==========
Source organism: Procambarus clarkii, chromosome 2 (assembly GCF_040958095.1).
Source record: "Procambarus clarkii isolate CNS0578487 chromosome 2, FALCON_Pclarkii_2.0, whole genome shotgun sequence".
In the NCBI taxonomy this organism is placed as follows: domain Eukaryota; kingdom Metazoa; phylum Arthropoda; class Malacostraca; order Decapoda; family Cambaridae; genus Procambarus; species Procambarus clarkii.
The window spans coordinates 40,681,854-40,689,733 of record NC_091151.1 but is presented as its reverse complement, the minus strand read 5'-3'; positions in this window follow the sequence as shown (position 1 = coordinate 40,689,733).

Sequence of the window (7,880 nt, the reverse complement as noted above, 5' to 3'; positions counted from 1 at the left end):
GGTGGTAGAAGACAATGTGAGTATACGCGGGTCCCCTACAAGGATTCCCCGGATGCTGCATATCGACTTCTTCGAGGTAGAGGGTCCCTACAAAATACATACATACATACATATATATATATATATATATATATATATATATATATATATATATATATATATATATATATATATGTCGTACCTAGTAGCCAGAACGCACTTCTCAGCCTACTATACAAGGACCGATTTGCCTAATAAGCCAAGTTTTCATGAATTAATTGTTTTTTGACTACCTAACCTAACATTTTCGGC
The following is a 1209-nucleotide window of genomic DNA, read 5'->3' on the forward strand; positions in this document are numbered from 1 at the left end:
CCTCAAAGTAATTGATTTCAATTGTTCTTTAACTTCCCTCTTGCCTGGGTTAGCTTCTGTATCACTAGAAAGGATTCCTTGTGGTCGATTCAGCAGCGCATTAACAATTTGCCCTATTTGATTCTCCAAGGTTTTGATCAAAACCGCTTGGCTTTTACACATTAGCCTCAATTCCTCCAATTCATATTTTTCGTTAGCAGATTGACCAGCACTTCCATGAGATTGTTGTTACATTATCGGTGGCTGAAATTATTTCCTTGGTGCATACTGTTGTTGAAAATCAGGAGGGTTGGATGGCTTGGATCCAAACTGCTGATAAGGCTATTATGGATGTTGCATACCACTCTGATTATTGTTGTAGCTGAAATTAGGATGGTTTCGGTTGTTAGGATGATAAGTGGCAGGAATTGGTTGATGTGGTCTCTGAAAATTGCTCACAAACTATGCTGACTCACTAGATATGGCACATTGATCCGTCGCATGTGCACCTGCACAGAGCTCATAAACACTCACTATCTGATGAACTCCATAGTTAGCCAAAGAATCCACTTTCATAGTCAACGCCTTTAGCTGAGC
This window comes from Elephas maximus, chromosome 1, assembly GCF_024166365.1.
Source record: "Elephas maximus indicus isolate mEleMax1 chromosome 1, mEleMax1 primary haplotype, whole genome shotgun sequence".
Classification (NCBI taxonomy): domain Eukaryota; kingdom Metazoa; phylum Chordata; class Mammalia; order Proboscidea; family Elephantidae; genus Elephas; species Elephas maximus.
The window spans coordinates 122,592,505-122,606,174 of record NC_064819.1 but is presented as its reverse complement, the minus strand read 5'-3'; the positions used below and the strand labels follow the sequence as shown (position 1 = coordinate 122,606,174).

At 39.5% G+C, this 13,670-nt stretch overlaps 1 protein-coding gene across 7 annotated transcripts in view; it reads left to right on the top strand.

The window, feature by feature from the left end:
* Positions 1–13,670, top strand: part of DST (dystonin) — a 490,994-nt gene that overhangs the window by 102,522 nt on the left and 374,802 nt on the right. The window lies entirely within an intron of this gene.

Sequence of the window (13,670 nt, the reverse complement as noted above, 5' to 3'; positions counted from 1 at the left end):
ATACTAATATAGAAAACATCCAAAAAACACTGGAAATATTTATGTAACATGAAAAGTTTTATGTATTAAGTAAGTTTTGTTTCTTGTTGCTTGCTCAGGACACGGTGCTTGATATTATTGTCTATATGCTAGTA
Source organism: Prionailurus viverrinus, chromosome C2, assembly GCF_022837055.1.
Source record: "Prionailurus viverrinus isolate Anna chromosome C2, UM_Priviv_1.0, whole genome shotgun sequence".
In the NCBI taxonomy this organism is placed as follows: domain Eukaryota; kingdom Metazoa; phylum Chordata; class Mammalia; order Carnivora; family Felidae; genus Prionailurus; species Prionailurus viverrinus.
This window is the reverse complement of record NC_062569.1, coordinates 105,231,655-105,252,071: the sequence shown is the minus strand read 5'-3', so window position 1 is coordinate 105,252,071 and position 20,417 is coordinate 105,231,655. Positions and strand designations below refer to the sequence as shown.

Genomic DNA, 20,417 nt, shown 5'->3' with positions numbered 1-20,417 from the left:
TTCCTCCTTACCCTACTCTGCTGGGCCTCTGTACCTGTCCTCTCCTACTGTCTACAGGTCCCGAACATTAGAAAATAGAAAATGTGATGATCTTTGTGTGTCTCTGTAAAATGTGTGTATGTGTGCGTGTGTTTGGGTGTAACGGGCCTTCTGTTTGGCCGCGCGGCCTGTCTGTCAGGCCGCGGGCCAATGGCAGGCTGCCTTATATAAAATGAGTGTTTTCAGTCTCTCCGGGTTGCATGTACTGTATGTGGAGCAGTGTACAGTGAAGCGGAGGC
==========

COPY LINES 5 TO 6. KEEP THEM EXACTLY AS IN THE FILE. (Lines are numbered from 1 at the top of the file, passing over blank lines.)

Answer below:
Sequence of the window (7,880 nt, the reverse complement as noted above, 5' to 3'; positions counted from 1 at the left end):
GGTGGTAGAAGACAATGTGAGTATACGCGGGTCCCCTACAAGGATTCCCCGGATGCTGCATATCGACTTCTTCGAGGTAGAGGGTCCCTACAAAATACATACATACATACATATATATATATATATATATATATATATATATATATATATATATATATATATATATATATATATGTCGTACCTAGTAGCCAGAACGCACTTCTCAGCCTACTATACAAGGACCGATTTGCCTAATAAGCCAAGTTTTCATGAATTAATTGTTTTTTGACTACCTAACCTAACATTTTCGGC